Television

Fall Into Television

tvFall is my absolute favorite time of year. When fall blows in, it brings cool, crisp air, sidewalks strewn with crunchy leaves, more pumpkin-flavored foods than any one person could possibly eat, sweater weather, and Thanksgiving turkey. Fall also means the return of some of my favorite television shows after the summer hiatus.

I will be the first person to admit I like the short break from new TV over the summer. It means I finally have time to marathon the shows I’ve been meaning to watch, or rewatch old favorites. In fact, I spent part of this summer rewatching all of Criminal Minds, one of my favorite TV shows. But after a few weeks, I start to miss watching new episodes of favorite shows every week. The cliffhangers from the previous season start to get to me, and I find myself wanting answers immediately.  Most of all, I find myself missing the characters who, after watching them week after week for so many seasons, I feel connected to and who feel like a part of my own life.

66th Primetime Emmy Awards

Emmy StatueLast night, the winners of the Primetime Emmy Awards were announced in a live telecast. Usually held on a Sunday night, this was the first time the Emmys had been moved to a Monday since 1976. This year’s ceremony, like any awards show, had its ups and downs.

After last year’s bizarre Emmys, where half of the winners were a complete surprise to everyone, this year the Academy chose to, for the most part, play it safe. Continuing its streak, Modern Family took home the award for outstanding comedy for the fifth year in a row, while Breaking Bad won outstanding drama for the second year in a row. Three of this year’s acting winners in drama and comedy (Jim Parsons, Julia Louis-Dreyfus and Anna Gunn) had won the Emmy last year, and seven of the eight winners in comedy and drama had previously won at least once in the last five years for their performances in the same role.

Robin Williams (1951-2014)

Most of us first saw him on Happy Days, where he played Mork from Ork.  From there, he went on to a spinoff series Mork & Mindy<

2014 Primetime Emmy Nominations: Comedy

emmyOne of the distinct advantages of the Primetime Emmy Awards is that nominated television series are divided into two categories:  drama and comedy. This same divide is fairly common in television awards shows, but only exists for movies at the Golden Globes. I have often wondered how the Academy Awards would differ if they followed suit and awarded Oscars for best comedy and best drama.

James Garner (1928-2014)

James Garner’s passing was very sad to hear about.  He was always a welcome presence in movies and TV series.  An actor who could handle any genre, from comedy to action-adventure, from romance to western.  I grew up watching his TV shows and fil

Dear Sir or Madam.....

It’s an idea that dates back centuries.  A character in a play – comedy or drama – will dress as a member of the opposite sex.  Sometimes it’s for money.  Sometimes to trick another person for a noble cause.  Sometimes just to hide out for a while.  Shakespeare was fond of having a strong female character disguise herself as a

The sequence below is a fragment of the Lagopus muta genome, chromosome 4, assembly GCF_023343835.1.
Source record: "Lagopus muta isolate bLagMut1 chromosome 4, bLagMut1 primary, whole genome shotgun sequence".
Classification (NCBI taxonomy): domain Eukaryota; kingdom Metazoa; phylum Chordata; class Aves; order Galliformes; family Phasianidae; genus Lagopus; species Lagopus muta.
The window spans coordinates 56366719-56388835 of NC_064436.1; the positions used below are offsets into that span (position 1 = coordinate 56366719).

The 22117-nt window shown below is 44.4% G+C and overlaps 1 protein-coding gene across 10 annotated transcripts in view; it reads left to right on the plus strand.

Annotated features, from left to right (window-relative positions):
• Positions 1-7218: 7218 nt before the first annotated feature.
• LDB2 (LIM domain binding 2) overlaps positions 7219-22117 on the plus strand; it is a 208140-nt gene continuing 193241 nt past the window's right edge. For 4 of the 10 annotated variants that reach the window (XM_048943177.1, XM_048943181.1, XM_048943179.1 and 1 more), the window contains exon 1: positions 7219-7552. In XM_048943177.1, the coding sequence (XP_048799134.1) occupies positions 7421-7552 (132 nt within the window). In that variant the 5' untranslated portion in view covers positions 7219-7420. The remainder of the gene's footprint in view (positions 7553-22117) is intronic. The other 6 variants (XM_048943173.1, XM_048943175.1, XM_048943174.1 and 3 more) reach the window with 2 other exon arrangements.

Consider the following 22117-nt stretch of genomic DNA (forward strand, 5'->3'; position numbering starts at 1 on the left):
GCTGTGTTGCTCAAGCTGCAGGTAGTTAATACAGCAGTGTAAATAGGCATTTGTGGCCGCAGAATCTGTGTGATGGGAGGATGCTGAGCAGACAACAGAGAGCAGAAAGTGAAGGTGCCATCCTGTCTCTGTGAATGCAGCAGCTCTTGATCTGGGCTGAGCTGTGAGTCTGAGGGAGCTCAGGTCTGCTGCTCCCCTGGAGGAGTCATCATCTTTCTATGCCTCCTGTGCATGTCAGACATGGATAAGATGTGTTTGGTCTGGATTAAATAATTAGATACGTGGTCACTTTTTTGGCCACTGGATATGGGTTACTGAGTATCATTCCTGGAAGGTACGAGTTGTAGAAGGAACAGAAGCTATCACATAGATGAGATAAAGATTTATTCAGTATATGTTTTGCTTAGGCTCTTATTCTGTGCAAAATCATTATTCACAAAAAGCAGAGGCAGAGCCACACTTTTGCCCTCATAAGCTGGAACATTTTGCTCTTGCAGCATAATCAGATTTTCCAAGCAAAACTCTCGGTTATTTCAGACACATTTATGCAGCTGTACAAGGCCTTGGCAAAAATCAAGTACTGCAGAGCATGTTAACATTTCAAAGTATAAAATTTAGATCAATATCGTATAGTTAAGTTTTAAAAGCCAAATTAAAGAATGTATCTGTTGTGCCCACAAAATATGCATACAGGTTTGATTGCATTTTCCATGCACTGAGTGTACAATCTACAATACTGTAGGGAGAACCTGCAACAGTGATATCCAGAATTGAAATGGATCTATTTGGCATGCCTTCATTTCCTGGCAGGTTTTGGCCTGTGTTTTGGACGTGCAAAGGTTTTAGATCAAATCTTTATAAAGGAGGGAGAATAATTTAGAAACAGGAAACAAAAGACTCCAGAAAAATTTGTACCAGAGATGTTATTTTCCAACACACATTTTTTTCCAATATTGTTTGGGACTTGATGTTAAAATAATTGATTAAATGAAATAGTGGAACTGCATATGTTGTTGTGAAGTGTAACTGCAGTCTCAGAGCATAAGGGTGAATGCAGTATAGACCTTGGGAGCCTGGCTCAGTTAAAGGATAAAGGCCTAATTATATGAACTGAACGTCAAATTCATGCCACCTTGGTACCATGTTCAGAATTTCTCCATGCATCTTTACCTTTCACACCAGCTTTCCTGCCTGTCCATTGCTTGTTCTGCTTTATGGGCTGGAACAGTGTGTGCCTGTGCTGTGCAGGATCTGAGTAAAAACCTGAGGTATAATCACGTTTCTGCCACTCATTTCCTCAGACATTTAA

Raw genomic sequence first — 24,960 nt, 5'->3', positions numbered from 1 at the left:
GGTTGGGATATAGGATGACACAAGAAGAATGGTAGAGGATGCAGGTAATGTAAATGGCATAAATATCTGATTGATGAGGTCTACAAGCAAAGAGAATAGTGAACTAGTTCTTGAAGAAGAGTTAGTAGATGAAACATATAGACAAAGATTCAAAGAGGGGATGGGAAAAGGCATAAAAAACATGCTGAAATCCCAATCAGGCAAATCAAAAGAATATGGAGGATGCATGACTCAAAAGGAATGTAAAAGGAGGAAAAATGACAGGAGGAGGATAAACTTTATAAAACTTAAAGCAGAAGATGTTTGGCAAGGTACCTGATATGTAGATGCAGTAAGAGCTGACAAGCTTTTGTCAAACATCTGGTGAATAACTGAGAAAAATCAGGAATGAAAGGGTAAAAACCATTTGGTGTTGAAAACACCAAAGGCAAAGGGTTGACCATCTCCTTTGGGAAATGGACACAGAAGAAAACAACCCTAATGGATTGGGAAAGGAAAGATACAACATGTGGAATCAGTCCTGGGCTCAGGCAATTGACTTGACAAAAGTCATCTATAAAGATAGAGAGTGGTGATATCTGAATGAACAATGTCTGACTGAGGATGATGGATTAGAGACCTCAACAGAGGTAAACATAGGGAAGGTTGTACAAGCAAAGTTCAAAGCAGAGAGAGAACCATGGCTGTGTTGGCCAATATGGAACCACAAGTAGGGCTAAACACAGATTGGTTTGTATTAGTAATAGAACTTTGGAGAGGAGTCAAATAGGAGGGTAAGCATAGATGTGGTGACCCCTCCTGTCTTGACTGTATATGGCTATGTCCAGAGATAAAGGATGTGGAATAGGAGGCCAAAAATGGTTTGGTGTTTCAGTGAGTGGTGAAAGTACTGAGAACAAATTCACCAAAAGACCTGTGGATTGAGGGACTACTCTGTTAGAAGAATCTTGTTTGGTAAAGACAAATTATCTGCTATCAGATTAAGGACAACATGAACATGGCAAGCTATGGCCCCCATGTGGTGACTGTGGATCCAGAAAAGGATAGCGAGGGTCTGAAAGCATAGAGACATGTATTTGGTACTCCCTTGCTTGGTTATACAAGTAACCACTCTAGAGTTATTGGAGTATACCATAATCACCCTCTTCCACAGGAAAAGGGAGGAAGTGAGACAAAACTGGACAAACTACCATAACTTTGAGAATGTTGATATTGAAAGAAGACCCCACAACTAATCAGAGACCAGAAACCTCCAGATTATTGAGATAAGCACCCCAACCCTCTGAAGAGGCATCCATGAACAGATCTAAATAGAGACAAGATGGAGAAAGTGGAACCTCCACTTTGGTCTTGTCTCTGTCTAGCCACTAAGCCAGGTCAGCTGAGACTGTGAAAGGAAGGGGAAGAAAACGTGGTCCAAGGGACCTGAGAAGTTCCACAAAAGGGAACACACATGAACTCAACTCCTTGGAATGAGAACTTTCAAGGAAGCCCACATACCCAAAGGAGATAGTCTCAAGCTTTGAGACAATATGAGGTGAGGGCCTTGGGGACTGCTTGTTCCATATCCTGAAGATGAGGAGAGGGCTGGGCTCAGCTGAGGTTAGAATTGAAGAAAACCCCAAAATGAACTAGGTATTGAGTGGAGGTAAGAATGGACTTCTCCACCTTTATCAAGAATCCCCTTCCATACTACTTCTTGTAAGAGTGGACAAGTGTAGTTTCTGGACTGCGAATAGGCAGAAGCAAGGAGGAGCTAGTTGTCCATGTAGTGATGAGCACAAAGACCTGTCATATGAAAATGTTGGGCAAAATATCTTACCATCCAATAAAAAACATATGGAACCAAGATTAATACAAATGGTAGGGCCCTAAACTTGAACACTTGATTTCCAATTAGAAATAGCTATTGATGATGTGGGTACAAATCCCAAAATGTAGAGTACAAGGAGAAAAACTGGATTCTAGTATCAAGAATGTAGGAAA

2014 Primetime Emmy Nominations: Drama

emmy Yesterday, the nominations for the 66th Primetime Emmys were announced. It should come as no surprise that I love television and watch an embarrassing number of TV shows every week. I also love the glitz and glam of a televised awards show. So an awards show honoring the best in primetime television seems tailor made for my interests.

Book Hunters in Brief #27: Orphan Black

Book Hunters in Brief - Orphan BlackAs fans know, tonight is the season finale of Orphan Black and we’ll be glued to our TV like everybody else, but we’re already worrying about what comes tomorrow and the next day and the next with no new episodes to look forward to. Well, here are some reading suggestions to take the edge off for awhile.

Ruby Dee (1922-2014)

It was very sad to read about the passing of one of America’s great actresses: <

Once Upon a Time…

maleficent dragonWhen I saw Disney’s Sleeping Beauty for the first time as a little girl, I was completely captivated. I loved watching the fairies muddle through baking a cake and sewing a dress, Briar Rose and Prince Phillip’s first encounter in the forest, and the epic fight at the end of the film. But, most of all, I loved Maleficent. She could curse a person sixteen years in advance and turn into a dragon! In my mind, that made her the best fairy tale villain.

I was obviously not alone in that way of thinking, because 55 years later, Disney released a live action retelling of the fairy tale. But this time, they focused on Maleficent, one of the most beloved fairy tale villains. Maleficent strives to do what Wicked, the best-selling novel and the hit Broadway musical, did for the Wicked Witch of the West in The Wizard of Oz: tell the villain’s story, shed light on their motivations, and bring compassion to an otherwise evil character. Critical reviews so far have been mixed, but audiences seem united in finding Maleficent’s story, and Angelina Jolie’s performance as her, mesmerizing.

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